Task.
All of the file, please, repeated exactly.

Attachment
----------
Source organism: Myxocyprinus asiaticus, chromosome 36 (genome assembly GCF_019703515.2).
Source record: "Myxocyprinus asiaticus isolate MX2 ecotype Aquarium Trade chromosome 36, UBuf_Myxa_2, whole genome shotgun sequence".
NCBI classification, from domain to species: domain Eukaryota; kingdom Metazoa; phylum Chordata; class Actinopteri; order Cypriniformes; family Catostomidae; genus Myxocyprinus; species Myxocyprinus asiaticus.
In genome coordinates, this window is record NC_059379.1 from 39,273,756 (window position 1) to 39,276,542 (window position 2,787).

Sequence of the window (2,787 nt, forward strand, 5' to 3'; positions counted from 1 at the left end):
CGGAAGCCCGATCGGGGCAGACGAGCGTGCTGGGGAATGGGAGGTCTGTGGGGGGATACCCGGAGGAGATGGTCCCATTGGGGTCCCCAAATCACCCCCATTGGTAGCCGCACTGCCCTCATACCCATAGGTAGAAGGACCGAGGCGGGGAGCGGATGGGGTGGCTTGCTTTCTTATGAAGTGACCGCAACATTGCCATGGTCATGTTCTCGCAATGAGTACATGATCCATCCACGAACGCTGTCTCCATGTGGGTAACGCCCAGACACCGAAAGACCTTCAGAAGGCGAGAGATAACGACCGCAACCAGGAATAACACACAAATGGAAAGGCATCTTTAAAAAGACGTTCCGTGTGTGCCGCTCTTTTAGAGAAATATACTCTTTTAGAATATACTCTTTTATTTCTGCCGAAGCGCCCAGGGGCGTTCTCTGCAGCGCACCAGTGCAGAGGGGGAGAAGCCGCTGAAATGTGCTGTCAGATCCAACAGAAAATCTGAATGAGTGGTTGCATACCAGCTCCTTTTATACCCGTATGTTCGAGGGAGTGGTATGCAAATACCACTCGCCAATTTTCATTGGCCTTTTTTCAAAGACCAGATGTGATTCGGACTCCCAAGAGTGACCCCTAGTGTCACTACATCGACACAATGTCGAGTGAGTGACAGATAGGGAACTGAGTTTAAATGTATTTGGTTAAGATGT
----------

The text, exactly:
Source organism: Myxocyprinus asiaticus, chromosome 36 (genome assembly GCF_019703515.2).
Source record: "Myxocyprinus asiaticus isolate MX2 ecotype Aquarium Trade chromosome 36, UBuf_Myxa_2, whole genome shotgun sequence".
NCBI classification, from domain to species: domain Eukaryota; kingdom Metazoa; phylum Chordata; class Actinopteri; order Cypriniformes; family Catostomidae; genus Myxocyprinus; species Myxocyprinus asiaticus.
In genome coordinates, this window is record NC_059379.1 from 39,273,756 (window position 1) to 39,276,542 (window position 2,787).

Sequence of the window (2,787 nt, forward strand, 5' to 3'; positions counted from 1 at the left end):
CGGAAGCCCGATCGGGGCAGACGAGCGTGCTGGGGAATGGGAGGTCTGTGGGGGGATACCCGGAGGAGATGGTCCCATTGGGGTCCCCAAATCACCCCCATTGGTAGCCGCACTGCCCTCATACCCATAGGTAGAAGGACCGAGGCGGGGAGCGGATGGGGTGGCTTGCTTTCTTATGAAGTGACCGCAACATTGCCATGGTCATGTTCTCGCAATGAGTACATGATCCATCCACGAACGCTGTCTCCATGTGGGTAACGCCCAGACACCGAAAGACCTTCAGAAGGCGAGAGATAACGACCGCAACCAGGAATAACACACAAATGGAAAGGCATCTTTAAAAAGACGTTCCGTGTGTGCCGCTCTTTTAGAGAAATATACTCTTTTAGAATATACTCTTTTATTTCTGCCGAAGCGCCCAGGGGCGTTCTCTGCAGCGCACCAGTGCAGAGGGGGAGAAGCCGCTGAAATGTGCTGTCAGATCCAACAGAAAATCTGAATGAGTGGTTGCATACCAGCTCCTTTTATACCCGTATGTTCGAGGGAGTGGTATGCAAATACCACTCGCCAATTTTCATTGGCCTTTTTTCAAAGACCAGATGTGATTCGGACTCCCAAGAGTGACCCCTAGTGTCACTACATCGACACAATGTCGAGTGAGTGACAGATAGGGAACTGAGTTTAAATGTATTTGGTTAAGATGT